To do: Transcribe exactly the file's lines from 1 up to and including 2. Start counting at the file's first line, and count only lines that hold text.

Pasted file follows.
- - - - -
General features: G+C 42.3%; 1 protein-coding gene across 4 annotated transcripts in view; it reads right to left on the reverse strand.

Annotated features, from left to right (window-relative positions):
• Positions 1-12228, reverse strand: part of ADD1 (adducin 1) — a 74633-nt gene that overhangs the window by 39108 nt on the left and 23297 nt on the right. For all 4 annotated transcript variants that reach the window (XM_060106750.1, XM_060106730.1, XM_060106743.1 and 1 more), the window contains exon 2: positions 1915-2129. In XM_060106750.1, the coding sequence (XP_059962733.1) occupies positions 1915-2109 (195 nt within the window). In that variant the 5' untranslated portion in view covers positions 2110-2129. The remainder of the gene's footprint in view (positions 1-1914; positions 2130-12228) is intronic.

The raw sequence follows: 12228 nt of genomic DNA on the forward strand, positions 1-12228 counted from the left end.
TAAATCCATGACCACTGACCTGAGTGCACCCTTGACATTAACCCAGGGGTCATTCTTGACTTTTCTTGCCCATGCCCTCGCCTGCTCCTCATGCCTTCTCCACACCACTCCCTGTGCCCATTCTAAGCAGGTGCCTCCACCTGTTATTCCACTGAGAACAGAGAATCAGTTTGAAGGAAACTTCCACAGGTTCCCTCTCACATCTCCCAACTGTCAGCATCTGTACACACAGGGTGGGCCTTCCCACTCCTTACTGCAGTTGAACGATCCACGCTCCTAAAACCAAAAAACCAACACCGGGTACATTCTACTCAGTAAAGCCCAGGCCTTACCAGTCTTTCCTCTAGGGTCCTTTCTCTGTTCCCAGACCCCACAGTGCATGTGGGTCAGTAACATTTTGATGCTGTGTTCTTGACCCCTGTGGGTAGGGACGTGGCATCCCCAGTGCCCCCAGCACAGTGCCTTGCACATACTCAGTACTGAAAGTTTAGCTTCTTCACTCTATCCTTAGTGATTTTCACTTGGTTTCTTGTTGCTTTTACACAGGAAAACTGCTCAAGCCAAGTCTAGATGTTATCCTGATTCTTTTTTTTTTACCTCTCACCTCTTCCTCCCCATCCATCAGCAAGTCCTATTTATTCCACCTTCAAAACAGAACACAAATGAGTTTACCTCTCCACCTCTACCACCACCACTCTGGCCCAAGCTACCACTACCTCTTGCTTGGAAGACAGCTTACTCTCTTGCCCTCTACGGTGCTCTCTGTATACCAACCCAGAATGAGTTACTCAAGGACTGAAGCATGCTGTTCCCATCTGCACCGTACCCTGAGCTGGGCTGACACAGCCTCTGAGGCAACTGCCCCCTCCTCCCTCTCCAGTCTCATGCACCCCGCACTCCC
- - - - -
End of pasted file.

General features: G+C 42.3%; 1 protein-coding gene across 4 annotated transcripts in view; it reads right to left on the reverse strand.

Annotated features, from left to right (window-relative positions):